> On its journey through multiple proofreading and formatting rounds, the text may have been worked on by hundreds of volunteers. Post-processors must standardize the formatting of the book and adjust it to comply with Project Gutenberg's requirements. They must also deal with any detectable mistakes or inconsistencies that have survived all proofreading and formatting rounds.
> The ultimate goal of post-processing is to create a consistently formatted etext, that contains as few errors as possible and that accurately reflects the intentions of the author.
Edit: see sibling comment made at the same time. PG distributes pages to volunteers for proofreading.
Can anyone recommend something from 1923?
The Prophet, by Kahlil Gibran https://www.gutenberg.org/ebooks/58585
Men Like Gods, by H. G. Wells http://gutenberg.net.au/ebooks02/0200221h.html
Leave It To Psmith, by P.G. Wodehouse https://archive.org/details/in.ernet.dli.2015.126397/page/n1
You won't have heard of any of those books from '23. Your English teacher picked books that they could get for next to nothing for a roomful of students (eg, public domain "classics"), or suck it up and fight for their absolute favorite book of all time.
So you're mostly going to hear of really old books in class, and really modern books from media and friends, and between that maybe the best 50 books from the last 50 years from proper literary mavens.
By moving the public domain forward in time you start opening up the opportunity for kids to hear about books from the 20's and 30's, things that might tie into History class (the Depression, the leadup to WWII) and thus into other aspects of life (civics, poli-sci, etc).
So your kids will know of books from the 20's, their kids books from the 40's (Tolkien), and so on. And your great great grandchild will encounter Harry Potter for the first time in the 7th grade.
I'm all for shorter copyright terms of course.
In the earliest book-heavy class I can recall, probably senior year of high school, we read a bunch of Edgar Allen Poe out of the textbook (Poe is out of copyright). There were book reports, but that was one copy per student and I think more than a few of us checked books out of the library for this.
I think Gatsby was the only book we had to buy that year. That book is from 1925, and should have been out of copyright decades ago. So that everyone could suffer^W enjoy it for free.
Overall I'd agree with you. Most of the specific titles I recognize from this list are dry, downbeat and not the strongest or most memorable work from those authors. The rest is either series material with characters or stuff that seems to have been forgotten.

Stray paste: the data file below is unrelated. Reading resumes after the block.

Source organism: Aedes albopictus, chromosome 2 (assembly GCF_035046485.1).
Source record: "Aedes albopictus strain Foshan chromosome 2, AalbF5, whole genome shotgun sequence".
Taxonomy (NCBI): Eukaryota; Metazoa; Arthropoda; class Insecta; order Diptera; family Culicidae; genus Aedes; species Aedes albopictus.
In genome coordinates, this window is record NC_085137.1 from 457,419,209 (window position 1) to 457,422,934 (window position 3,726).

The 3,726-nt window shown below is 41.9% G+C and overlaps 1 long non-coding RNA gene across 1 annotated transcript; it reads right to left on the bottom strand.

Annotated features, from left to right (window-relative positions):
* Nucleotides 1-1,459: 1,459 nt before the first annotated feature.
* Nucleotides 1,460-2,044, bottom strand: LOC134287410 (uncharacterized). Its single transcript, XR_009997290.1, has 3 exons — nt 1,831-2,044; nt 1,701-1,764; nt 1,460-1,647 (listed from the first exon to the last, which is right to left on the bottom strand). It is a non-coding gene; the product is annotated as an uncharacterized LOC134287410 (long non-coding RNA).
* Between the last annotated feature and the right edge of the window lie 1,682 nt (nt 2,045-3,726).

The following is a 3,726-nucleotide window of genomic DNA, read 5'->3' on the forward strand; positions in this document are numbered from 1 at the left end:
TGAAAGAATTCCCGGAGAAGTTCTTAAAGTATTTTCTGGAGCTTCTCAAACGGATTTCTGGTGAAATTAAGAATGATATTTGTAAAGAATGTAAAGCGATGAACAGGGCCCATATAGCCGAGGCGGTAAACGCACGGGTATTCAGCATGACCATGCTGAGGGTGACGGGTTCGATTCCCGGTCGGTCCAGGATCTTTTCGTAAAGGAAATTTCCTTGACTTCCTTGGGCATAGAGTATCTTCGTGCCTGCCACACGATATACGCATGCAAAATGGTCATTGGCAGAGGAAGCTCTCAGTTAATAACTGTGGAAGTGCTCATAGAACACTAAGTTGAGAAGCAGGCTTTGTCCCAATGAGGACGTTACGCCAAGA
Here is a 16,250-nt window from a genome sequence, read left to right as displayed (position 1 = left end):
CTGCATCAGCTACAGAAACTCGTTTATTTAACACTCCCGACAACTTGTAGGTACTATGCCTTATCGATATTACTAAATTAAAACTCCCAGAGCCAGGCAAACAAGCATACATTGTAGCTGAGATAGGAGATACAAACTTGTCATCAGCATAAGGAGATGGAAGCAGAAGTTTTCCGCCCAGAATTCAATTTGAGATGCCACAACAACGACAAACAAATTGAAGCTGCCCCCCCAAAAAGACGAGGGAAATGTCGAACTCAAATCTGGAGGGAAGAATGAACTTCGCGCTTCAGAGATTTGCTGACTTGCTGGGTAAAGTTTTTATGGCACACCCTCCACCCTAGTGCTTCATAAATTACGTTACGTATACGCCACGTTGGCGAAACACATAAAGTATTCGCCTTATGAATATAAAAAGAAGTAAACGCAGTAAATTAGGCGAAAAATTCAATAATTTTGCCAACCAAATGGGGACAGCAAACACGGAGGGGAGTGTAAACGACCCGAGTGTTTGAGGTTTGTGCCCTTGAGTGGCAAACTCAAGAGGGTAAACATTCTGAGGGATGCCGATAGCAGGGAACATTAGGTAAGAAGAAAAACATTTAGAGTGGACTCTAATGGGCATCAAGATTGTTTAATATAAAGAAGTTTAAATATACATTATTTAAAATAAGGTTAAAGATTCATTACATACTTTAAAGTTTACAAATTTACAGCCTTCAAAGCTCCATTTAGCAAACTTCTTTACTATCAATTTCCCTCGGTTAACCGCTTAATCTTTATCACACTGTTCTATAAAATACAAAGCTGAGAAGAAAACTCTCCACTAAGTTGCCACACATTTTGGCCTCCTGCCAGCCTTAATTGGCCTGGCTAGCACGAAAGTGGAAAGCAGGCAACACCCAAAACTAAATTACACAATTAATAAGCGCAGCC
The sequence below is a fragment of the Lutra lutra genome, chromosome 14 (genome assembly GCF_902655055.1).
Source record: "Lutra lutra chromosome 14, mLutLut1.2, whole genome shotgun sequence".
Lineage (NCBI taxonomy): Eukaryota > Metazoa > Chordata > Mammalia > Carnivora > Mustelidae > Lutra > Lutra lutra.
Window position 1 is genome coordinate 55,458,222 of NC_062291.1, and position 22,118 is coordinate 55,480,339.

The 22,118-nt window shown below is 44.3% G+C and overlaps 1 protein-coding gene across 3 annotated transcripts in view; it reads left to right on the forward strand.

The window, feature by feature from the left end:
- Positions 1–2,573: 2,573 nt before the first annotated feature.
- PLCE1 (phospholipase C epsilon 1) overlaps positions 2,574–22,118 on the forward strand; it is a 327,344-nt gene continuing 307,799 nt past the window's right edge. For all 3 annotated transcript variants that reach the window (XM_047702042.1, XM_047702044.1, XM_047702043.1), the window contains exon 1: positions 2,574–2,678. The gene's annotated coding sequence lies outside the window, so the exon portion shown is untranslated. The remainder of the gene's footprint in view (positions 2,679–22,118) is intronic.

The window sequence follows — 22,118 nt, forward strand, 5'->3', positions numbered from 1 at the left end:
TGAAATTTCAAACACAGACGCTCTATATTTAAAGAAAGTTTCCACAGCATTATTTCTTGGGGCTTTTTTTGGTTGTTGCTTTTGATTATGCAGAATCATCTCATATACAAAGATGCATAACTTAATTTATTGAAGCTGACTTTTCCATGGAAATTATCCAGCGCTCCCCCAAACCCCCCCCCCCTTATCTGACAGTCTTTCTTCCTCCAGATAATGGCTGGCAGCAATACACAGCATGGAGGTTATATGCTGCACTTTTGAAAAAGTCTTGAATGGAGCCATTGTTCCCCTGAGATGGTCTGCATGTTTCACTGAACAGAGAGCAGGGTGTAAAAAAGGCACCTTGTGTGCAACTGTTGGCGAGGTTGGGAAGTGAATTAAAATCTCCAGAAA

Theres a translation of Da Vinci's notebooks mentioned on the website. One would hope that the original had fallen out of copyright by now, so its only the translation that is falling out of copyright.
You see many Spanish-speaking countries listed...?
Nevertheless, 13% of the US population are native Spanish speakers, and presumably more have some level of reading skills. Hard to judge overlap with HN readership, but it's probably fair to think that 4-5% of your sites readers can read Spanish.
Low. Very low. Think about the Hispanic population a little.
> but it's probably fair to think that 4-5% of your sites readers can read Spanish.
If they are, they aren't setting their OSes or browsers to use Spanish rather than English... An 'es' language code doesn't even show up in my GA language headers until #13 (consistent with the geoip), putting them at ~0.5% of all hits. I have more German, French, and Russian-preferring readers than Spanish (which is only slightly more popular than Portuguese). HN is cosmopolitan, but all the evidence I have is that it's not in a Spanish sort of way.
The collection New Hampshire seems to be from '23.
Here it is on a Canadian website (where it was already PD)
(also Richard Dawkins' favourite, curiously.
A powerful statement! I love the Internet Archive. It gives me hope for humanity.
You don't have permission to access /2019/01/11000-digitized-books-from-1923-are-now-available-online-at-the-internet-archive.html on this server.
Same with the site's root.
You don't have permission to access / on this server.
Anyone have a mirror of it handy?